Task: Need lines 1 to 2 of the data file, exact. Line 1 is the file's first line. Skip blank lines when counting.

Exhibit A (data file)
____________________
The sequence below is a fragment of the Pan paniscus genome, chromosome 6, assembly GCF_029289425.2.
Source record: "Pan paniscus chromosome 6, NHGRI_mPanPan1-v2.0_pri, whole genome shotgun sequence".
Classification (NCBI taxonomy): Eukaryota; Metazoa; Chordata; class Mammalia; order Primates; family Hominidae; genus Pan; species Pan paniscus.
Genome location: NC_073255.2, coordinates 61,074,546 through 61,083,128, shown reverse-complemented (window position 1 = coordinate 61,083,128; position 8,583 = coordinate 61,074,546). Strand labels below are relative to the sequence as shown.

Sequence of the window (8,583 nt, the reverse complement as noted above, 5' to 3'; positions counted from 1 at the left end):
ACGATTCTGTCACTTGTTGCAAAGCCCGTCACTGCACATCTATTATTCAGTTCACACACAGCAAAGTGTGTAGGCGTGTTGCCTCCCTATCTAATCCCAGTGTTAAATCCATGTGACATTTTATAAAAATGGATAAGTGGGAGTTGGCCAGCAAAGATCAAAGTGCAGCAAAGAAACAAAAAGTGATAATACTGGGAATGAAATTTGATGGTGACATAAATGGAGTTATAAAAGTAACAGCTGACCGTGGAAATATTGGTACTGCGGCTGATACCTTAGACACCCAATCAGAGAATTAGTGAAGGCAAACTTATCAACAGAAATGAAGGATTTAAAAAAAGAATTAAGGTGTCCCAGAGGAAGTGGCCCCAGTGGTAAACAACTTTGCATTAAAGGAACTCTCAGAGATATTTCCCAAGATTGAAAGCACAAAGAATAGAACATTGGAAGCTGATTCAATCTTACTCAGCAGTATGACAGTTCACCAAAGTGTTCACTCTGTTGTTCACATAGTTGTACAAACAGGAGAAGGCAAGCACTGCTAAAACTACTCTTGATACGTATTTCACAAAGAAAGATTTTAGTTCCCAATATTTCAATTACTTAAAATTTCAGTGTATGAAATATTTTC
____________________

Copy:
The sequence below is a fragment of the Pan paniscus genome, chromosome 6, assembly GCF_029289425.2.
Source record: "Pan paniscus chromosome 6, NHGRI_mPanPan1-v2.0_pri, whole genome shotgun sequence".